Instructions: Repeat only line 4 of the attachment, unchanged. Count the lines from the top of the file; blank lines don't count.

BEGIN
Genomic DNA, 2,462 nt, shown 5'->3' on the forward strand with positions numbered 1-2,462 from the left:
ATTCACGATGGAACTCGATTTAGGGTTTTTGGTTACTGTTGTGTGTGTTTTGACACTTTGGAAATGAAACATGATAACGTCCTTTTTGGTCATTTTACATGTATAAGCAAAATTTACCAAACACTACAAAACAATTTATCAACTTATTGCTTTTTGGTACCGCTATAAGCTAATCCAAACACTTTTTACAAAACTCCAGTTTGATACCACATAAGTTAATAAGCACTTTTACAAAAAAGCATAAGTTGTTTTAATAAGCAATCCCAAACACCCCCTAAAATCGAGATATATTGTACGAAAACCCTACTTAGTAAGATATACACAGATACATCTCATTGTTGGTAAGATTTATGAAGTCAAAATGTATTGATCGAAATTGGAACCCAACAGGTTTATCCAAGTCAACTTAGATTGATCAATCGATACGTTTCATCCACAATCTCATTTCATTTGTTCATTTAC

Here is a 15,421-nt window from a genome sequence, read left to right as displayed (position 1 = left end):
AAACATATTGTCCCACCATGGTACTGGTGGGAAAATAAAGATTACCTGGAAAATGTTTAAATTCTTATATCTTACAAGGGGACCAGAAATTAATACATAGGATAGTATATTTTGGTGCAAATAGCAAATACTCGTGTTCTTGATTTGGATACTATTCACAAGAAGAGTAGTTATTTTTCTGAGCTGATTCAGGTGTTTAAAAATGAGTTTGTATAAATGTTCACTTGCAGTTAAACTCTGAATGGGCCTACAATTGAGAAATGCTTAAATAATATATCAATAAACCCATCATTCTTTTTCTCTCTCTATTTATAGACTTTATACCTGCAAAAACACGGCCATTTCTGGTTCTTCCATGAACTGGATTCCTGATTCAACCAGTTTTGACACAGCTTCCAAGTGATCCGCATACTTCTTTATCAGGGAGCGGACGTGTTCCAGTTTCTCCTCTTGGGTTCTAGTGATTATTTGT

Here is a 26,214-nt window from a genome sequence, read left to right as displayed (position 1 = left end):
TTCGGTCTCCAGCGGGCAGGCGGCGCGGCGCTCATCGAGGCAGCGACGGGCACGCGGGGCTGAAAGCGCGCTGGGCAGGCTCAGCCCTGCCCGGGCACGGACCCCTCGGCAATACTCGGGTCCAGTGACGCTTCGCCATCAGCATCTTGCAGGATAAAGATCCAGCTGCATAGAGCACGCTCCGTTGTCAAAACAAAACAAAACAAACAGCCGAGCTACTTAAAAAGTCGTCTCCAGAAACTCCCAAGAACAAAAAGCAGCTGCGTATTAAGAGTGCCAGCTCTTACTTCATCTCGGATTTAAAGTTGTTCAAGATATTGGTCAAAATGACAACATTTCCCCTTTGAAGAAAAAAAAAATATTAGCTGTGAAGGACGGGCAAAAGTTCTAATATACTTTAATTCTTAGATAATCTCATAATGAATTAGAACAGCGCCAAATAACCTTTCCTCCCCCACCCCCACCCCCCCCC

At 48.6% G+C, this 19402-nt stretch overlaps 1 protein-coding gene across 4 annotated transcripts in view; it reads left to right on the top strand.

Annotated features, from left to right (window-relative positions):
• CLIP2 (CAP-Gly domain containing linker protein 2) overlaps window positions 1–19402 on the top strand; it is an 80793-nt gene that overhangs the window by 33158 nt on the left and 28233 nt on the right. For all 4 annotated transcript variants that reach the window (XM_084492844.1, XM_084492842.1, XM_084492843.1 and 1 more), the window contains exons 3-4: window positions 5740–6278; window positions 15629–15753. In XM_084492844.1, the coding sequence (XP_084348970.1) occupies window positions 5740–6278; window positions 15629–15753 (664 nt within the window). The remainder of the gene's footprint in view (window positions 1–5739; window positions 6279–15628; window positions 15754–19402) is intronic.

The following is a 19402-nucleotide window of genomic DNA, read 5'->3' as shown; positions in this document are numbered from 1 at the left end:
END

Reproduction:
AAACATATTGTCCCACCATGGTACTGGTGGGAAAATAAAGATTACCTGGAAAATGTTTAAATTCTTATATCTTACAAGGGGACCAGAAATTAATACATAGGATAGTATATTTTGGTGCAAATAGCAAATACTCGTGTTCTTGATTTGGATACTATTCACAAGAAGAGTAGTTATTTTTCTGAGCTGATTCAGGTGTTTAAAAATGAGTTTGTATAAATGTTCACTTGCAGTTAAACTCTGAATGGGCCTACAATTGAGAAATGCTTAAATAATATATCAATAAACCCATCATTCTTTTTCTCTCTCTATTTATAGACTTTATACCTGCAAAAACACGGCCATTTCTGGTTCTTCCATGAACTGGATTCCTGATTCAACCAGTTTTGACACAGCTTCCAAGTGATCCGCATACTTCTTTATCAGGGAGCGGACGTGTTCCAGTTTCTCCTCTTGGGTTCTAGTGATTATTTGT